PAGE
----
- There is no one “right” frequency for posting, but posting every hour, or multiple times per hour, will turn people off. (For some people, this is their shtick, and if you want to ride that personality wave, go ahead. Just accept its limitations in terms of reach.)
- A little hand-holding goes a long way when you share links or content. Explain why you’re posting it, or share a compelling quote from it, or otherwise introduce the content so people understand why it deserves their time. Be a thoughtful curator, not a blaster.
- Don’t practice the hard sell except during special campaigns. Facebook is a great soft-sales tool (building awareness and visibility). It is a lousy direct sales tool. Don’t try to turn it into one, though of course you should mention important events like book signings, conferences, product launches, special promotions, sales achievements, successes, etc.
5. Always take a personal approach.
I hate blasts regardless of platform, though I especially hate them on Facebook since I spend more time there and see them more often.
Do not blast impersonal messages or invites for any reason. This includes:
- Inviting everyone to a fake event
- Inviting everyone to an event you know only a small circle can actually attend, due to geographic limitations. There is even less excuse to invite everyone when Facebook provides an automated list to every user based on geographic location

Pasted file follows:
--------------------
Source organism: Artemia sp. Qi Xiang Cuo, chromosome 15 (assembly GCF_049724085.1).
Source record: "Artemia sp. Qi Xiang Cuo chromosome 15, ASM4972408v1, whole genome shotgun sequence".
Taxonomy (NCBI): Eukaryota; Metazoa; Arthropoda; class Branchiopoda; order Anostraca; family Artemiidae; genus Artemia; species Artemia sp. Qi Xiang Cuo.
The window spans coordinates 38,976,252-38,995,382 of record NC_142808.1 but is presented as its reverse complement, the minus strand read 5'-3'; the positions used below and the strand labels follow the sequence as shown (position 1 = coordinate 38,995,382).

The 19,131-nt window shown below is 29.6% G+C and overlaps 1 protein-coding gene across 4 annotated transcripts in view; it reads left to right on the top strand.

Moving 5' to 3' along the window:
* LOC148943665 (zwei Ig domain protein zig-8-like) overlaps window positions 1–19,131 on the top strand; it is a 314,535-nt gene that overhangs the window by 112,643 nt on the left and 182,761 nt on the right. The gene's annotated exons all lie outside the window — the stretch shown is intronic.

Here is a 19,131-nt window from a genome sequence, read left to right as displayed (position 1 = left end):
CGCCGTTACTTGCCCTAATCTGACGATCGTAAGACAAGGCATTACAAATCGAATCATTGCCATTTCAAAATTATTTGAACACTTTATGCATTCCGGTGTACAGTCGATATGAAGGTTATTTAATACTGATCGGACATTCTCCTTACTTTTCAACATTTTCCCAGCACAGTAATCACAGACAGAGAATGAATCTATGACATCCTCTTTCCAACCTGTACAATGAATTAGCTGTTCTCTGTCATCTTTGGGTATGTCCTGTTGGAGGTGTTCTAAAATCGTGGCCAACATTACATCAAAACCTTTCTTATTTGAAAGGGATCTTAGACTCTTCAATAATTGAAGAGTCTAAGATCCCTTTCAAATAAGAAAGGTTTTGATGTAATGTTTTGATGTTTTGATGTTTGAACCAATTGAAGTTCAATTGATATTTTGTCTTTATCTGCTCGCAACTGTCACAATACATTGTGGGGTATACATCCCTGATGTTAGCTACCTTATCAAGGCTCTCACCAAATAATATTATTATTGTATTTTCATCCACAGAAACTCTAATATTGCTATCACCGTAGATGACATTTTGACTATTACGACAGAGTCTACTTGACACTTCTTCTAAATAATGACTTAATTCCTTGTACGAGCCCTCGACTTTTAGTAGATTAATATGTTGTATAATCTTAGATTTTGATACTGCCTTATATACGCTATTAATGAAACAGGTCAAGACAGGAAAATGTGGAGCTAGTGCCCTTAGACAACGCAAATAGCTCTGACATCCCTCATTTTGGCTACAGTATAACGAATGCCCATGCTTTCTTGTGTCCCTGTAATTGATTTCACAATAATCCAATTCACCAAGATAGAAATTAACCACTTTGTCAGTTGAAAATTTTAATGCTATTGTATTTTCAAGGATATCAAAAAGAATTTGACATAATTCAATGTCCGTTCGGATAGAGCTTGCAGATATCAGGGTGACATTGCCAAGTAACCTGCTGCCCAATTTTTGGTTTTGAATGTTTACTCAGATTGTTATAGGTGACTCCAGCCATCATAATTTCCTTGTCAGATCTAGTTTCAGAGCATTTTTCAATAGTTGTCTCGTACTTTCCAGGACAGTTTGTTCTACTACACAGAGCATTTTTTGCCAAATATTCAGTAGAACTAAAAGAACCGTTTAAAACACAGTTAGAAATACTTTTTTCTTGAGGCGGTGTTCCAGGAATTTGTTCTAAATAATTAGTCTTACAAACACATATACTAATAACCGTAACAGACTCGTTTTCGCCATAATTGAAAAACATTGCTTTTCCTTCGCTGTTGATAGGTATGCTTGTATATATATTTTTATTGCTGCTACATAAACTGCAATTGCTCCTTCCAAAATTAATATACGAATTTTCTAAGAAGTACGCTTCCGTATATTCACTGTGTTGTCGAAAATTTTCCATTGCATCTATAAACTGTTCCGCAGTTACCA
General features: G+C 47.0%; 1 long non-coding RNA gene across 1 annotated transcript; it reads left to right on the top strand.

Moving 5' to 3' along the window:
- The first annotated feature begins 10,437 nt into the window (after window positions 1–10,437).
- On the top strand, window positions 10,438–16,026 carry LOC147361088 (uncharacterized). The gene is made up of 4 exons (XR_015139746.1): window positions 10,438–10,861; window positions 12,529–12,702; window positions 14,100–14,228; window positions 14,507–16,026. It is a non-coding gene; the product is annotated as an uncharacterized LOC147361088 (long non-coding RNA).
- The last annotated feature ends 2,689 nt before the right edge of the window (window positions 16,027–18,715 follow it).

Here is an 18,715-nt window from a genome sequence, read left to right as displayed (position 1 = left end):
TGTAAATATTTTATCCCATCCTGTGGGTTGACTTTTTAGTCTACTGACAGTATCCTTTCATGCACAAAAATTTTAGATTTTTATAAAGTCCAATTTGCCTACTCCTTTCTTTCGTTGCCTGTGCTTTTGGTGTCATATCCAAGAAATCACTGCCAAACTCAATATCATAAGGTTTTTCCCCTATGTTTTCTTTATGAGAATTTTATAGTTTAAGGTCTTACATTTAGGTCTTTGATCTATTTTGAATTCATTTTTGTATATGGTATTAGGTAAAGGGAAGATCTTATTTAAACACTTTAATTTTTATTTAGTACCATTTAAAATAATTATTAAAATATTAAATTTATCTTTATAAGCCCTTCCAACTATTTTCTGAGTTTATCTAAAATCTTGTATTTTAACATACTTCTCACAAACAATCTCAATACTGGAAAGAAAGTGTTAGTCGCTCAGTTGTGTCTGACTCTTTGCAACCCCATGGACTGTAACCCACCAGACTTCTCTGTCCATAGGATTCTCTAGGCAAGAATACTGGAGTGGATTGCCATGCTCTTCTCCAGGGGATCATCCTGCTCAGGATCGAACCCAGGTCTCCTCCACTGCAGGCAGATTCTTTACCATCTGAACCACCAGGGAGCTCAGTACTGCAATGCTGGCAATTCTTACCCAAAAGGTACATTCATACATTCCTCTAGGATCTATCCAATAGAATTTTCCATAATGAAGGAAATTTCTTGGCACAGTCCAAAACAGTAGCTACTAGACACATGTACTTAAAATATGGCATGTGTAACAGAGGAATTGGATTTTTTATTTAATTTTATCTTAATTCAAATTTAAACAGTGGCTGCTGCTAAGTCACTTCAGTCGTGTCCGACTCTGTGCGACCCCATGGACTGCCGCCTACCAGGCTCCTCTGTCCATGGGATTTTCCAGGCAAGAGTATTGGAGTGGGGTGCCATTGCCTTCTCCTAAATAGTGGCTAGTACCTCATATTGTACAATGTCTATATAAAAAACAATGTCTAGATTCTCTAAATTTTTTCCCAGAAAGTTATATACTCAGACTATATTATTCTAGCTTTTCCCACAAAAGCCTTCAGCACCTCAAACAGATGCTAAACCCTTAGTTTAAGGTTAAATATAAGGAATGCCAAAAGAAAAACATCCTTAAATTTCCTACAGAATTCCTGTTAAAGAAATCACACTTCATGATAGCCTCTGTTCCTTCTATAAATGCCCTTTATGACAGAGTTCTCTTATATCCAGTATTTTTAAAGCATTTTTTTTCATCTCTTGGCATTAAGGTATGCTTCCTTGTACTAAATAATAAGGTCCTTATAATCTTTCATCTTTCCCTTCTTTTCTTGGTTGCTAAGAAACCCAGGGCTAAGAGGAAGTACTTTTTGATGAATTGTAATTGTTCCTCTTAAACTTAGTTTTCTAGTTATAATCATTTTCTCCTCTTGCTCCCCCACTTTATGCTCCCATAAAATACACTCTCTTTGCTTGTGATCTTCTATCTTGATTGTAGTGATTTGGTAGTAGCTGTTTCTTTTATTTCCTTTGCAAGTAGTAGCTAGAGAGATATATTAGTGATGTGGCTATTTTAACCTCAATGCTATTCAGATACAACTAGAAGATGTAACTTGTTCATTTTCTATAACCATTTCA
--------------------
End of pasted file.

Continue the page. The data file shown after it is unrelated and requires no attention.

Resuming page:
- Sending a promotional Facebook message to huge groups of people
- Adding people to groups you’ve created
Yes, please reach out to people on Facebook. But do it on an individual level, and be respectful of people’s time.
What do you think? What principles do you live by when using Facebook? And what do you wish people would START doing or STOP doing? Leave your thoughts in the comments. (And, if you like, subscribe to my public posts on Facebook!)
For more on this topic:
- 3 Principles for Facebook Fan Pages
- Too Many Facebook Friends: Blessing or Curse?
- Using Facebook to Amplify Your Reach and Not Annoy People
Jane Friedman (@JaneFriedman) has 20 years of experience in the publishing industry, with expertise in digital media strategy for authors and publishers. She is the publisher of The Hot Sheet, the essential newsletter on the publishing industry for authors, and was named Publishing Commentator of the Year by Digital Book World in 2019.
In addition to being a columnist for Publishers Weekly, Jane is a professor with The Great Courses, which released her 24-lecture series, How to Publish Your Book. Her book for creative writers, The Business of Being a Writer (University of Chicago Press), received a starred review from Library Journal.
Jane speaks regularly at conferences and industry events such as BookExpo America, Digital Book World, and the AWP Conference, and has served on panels with the National Endowment for the Arts and the Creative Work Fund. Find out more.